Valentine story in student newspaper censored
The Orange and Black student newspaper intends “to be an entertaining and thought-provoking student-run newsletter dedicated to give the students a voice and allowing them to express themselves” (from the paper’s mission statement).
Kaylie Miller is a 17 year old senior at Long Lake High School in New York. She is the Editor-in-Chief of the Orange and Black. It is published monthly and was included as an insert in the school’s community newsletter.
The January, 2010 edition included an editorial critical of a Harvard admissions representative who spoke at the school and an article about the history of Valentine’s Day that included Biblical quotes about love. Both were removed from the paper before publication. The school superintendent explained that the editorial reflected poorly on the school, and that the school’s lawyer recommended censorship of the Valentine story.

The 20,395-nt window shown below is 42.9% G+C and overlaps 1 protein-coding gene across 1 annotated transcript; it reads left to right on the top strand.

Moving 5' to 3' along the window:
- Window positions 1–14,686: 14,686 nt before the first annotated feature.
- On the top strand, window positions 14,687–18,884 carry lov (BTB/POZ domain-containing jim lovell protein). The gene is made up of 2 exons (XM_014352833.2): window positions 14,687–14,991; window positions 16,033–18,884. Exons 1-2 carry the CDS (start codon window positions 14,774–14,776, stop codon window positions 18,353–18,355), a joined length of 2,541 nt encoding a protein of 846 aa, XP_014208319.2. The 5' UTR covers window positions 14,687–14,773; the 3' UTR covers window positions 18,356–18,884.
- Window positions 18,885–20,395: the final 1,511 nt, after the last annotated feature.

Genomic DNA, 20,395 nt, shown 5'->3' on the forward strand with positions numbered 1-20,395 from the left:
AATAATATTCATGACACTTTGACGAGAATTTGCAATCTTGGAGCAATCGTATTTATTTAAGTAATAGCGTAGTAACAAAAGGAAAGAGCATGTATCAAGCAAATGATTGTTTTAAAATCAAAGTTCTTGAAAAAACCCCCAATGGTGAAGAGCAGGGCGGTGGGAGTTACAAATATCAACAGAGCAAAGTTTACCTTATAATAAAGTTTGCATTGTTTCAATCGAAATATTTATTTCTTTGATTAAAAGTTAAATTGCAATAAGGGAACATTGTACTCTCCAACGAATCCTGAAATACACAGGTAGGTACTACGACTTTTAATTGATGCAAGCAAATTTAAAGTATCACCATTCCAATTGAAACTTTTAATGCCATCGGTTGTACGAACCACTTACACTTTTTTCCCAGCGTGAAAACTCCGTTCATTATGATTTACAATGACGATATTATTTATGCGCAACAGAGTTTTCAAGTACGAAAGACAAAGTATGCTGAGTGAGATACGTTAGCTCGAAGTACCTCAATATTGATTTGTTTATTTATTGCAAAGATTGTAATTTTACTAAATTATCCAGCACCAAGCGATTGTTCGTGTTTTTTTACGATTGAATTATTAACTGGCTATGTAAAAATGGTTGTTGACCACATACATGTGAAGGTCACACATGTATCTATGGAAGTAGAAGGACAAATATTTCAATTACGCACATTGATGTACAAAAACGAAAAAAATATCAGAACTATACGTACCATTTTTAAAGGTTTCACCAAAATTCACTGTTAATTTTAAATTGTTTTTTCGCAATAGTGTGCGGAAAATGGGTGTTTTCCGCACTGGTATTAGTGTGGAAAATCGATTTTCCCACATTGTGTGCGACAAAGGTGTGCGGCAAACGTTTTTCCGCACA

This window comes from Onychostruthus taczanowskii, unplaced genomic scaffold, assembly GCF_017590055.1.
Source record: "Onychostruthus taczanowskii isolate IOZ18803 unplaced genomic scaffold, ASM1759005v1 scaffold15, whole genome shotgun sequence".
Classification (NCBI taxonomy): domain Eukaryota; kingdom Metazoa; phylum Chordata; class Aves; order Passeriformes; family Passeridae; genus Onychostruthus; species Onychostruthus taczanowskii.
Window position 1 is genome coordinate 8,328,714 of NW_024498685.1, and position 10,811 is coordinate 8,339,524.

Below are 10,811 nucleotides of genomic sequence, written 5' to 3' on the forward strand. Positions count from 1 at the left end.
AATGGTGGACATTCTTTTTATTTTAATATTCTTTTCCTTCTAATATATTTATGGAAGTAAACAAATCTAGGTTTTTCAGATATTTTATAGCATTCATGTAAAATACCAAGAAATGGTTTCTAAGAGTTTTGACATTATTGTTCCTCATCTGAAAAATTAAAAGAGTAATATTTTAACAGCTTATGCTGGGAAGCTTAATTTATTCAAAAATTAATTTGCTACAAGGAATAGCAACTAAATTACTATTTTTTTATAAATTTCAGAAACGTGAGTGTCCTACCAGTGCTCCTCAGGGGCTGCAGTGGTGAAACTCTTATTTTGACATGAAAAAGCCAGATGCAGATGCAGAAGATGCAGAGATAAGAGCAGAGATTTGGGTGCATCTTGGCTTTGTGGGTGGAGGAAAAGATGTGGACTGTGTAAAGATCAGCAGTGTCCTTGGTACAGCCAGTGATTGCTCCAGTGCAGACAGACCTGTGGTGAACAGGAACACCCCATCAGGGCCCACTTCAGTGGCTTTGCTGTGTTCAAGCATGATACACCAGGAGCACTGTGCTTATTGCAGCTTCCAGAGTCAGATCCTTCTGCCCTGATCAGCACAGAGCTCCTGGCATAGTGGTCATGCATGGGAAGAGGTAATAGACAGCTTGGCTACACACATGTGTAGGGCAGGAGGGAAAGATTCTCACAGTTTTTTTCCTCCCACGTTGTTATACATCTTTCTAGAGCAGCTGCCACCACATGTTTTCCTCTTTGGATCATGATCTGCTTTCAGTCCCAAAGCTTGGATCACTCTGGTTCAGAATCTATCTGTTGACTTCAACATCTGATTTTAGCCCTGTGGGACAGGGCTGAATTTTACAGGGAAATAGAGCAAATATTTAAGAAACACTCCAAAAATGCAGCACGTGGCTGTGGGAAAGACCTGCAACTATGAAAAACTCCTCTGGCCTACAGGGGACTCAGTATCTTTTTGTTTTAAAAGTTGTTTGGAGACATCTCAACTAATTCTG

Following a school board meeting in February, 2010, where more than fifty people attended, the board agreed to publish both articles in the March issue. However, they maintained the limited distribution of the newspaper on campus.
What do you think about restricting distribution to the school only? Is a school required to provide copies to others including those off-campus and not directly connected to the school? Are the students free to make copies of the paper and distribute it to the community?